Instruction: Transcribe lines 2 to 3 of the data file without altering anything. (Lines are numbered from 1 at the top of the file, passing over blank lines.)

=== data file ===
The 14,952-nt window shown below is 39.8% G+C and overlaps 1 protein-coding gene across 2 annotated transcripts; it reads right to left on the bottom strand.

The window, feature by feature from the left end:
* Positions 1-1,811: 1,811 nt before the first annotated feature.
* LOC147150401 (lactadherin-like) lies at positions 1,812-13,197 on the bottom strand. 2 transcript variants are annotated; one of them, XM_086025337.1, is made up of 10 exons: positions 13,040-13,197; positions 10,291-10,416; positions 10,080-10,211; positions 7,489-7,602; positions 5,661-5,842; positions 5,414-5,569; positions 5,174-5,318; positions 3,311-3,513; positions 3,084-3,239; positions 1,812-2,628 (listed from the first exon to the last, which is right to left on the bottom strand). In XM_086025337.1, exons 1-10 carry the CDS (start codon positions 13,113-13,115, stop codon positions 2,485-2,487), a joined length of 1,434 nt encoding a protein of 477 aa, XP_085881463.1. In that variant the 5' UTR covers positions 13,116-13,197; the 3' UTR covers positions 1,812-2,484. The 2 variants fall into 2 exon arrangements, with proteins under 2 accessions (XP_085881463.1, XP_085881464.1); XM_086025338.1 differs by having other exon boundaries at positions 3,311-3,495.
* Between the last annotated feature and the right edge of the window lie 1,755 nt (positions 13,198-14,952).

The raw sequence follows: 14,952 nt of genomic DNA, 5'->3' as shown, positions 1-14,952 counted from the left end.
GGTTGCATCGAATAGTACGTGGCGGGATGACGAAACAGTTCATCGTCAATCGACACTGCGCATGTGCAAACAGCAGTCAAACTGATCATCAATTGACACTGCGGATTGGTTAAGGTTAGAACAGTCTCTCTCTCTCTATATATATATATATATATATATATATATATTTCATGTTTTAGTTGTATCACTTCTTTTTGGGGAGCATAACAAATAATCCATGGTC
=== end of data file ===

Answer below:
The window, feature by feature from the left end:
* Positions 1-1,811: 1,811 nt before the first annotated feature.